Insofar as most people know of software testing they mostly think in terms of making sure that the program does what it’s supposed to and not what it isn’t. Which is broadly true, but the prevailing idea outside the industry is that it’s largely rote application of steps to achieve a desired or expected outcome.
For me, and for many others, this simply is no longer true. If you can reduce a process to this kind of simplistic list by all means do it, but do it in automation where you can! Humans are slow, fallible and easily confused and imaginative . Computers are fast, reliable, able to hold many things in memory at once, but completely unimaginative. So when you have a simple, repetitive task, hand it off to a computer, you’ll be much happier and it’ll be much more reliable.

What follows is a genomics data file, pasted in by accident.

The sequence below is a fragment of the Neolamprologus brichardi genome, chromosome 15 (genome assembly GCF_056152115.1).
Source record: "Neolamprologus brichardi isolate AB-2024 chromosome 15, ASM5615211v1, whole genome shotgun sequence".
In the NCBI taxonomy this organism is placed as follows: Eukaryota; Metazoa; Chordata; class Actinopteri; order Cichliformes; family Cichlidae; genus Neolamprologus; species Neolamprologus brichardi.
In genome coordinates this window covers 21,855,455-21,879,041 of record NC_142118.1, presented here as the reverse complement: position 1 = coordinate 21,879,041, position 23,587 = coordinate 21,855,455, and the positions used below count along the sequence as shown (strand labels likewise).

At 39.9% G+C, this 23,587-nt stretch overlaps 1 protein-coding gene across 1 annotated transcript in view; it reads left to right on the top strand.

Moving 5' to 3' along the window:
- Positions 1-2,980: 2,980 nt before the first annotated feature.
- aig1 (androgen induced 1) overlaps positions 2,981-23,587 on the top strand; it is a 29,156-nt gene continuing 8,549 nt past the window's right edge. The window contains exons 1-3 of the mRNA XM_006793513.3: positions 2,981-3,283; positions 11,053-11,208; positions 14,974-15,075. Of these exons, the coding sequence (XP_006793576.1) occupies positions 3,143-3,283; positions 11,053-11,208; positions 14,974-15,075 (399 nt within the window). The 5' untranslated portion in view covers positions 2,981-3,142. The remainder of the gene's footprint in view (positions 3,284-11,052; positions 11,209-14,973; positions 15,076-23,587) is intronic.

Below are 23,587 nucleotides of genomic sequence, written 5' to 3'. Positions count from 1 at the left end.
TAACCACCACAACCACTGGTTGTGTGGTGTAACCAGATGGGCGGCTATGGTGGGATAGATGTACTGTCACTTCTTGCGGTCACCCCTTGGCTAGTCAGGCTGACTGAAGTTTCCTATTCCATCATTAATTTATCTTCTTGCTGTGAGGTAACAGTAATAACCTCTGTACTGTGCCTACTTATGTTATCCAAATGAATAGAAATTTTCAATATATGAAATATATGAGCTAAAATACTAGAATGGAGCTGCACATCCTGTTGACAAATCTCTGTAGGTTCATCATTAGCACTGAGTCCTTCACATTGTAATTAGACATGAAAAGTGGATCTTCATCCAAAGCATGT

Testing these days is much, much more than rote checking and assessing. Most of the job is actually based on creativity and the so called “Soft Skills”, combined with a slice of analytical thinking and domain knowledge. Testing is about learning and probing and experimenting and recording and analysing. Plodding through a test script is so passé when you can have a computer do that and free the humans for designing tests, code reviewing, pairing with developers and generally thinking about the product and spotting where the flaws could be before they become actual bugs. Talking to developers, product owners and sometimes clients to discern the actual requirements. Converting test results into a sensible and comprehensible format for developers and non-developers.
Long story short: What people think testing is, is what computers are good for, what people don’t think of is the thought, psychology and technical nous combined that a good tester needs.
If you want to talk to me about this, you can reach me here on Github or on Twitter @Testing_crafty